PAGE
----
The thirty Texans with the most iconic, unforgettable, eye-popping looks, from Davy Crockett to Beyoncé.
Yes, we should remember the battle at the center of the Texas Revolution. But we should forget everything we think we know about it.
What’s so important about a stack of wood? Every Aggie knows that the answer is tradition—which is why, after a catastrophe that took the lives of twelve young men and women, the decision of whether to continue, change, or call a halt to the bonfire looms so large at Texas
History makes no mention of what was one of the most popular all-female country acts ever. Yet the story of the Goree Girls—inmates who banded together in the forties at Texas’ sole penitentiary for women—is worth a listen.
A pivotal loss in the 1970 Senate race shaped George Bush’s future. An excerpt from a new book on the 1988 presidential campaign.
A handsome young president, a convertible limousine, a sniper, three shots (we think), and our lives were changed forever. A special report on what is, for many, the defining event of the past fifty years.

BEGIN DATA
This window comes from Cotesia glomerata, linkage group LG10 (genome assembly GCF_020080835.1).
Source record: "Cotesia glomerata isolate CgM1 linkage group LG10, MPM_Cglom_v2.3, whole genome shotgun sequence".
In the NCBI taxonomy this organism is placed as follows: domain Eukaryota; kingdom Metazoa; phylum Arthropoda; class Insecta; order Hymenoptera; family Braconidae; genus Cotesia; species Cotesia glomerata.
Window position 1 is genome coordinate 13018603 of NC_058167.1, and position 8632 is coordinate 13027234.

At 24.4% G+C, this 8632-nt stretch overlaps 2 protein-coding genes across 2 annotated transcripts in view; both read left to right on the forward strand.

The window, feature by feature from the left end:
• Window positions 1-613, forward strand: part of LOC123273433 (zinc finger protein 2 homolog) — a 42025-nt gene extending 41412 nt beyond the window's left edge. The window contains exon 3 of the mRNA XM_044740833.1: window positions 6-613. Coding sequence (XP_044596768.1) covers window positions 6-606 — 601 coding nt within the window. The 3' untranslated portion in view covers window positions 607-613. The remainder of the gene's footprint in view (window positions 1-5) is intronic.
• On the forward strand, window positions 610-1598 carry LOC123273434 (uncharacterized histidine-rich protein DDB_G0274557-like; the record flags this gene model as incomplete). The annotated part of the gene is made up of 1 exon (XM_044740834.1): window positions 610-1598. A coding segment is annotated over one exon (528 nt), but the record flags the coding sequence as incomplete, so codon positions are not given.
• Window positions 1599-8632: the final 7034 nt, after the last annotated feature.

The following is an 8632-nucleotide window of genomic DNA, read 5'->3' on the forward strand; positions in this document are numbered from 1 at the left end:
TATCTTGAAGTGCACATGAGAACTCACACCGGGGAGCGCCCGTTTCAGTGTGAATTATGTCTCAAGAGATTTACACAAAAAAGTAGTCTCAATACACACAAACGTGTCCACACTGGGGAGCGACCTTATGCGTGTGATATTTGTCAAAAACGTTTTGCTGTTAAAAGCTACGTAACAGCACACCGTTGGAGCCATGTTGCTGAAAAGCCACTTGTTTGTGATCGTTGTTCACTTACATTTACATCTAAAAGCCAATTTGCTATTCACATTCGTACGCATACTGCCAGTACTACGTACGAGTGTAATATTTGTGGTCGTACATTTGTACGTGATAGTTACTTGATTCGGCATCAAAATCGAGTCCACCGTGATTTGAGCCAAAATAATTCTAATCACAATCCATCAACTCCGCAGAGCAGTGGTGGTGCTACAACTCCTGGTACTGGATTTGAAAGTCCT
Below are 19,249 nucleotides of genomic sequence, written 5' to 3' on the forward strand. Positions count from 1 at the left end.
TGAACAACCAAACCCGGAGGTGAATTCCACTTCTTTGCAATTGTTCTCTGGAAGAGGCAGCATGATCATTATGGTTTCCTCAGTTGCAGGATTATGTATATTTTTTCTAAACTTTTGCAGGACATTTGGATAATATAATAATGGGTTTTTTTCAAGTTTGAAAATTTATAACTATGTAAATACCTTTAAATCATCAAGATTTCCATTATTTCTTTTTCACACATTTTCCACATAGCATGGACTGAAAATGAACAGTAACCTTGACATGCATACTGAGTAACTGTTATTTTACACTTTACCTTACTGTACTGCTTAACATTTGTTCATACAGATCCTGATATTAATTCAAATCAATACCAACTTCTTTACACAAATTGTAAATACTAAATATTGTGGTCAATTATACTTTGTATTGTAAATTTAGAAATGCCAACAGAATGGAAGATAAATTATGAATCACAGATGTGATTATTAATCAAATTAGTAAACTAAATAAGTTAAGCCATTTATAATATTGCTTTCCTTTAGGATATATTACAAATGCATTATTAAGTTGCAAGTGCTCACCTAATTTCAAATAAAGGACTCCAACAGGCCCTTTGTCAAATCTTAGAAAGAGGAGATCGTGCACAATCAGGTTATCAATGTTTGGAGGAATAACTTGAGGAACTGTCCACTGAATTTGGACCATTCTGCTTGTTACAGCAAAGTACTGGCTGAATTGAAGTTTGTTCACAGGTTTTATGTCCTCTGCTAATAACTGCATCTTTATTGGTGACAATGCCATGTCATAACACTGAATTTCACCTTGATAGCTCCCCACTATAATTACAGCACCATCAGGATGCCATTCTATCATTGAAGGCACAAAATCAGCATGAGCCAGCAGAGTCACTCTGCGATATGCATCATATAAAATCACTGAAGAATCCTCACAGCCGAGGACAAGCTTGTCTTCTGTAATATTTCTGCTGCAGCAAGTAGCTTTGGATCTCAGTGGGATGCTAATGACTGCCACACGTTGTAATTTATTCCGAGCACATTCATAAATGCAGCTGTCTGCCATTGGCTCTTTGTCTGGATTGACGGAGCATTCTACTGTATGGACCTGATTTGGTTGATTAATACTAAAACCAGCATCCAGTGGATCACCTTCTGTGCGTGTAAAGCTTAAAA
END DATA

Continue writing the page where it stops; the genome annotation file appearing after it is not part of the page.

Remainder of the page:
Conspiracy theories: The Secret Service Theory.
Conspiracy theories: The Cuban Exiles Theory.
Conspiracy theories: The CIA Theory.
JFK was killed by (a) the mob, (b) Castro, (c) the FBI, (d) the CIA, or (e) none of the above? Decide for yourself.
Conspiracy theories: The Mafia Theory.
Conspiracy theories: The Vietnam Theory.
Conspiracy theories: The LBJ Theory.
Conspiracy theories: The Shadow Government Theory.
Conspiracy theories: The KGB Theory.
Conspiracy theories: The FBI Theory.
Conspiracy theories: The Castro Theory.
Director Oliver Stone may not be sure who did it or how, but he is sure he knows why.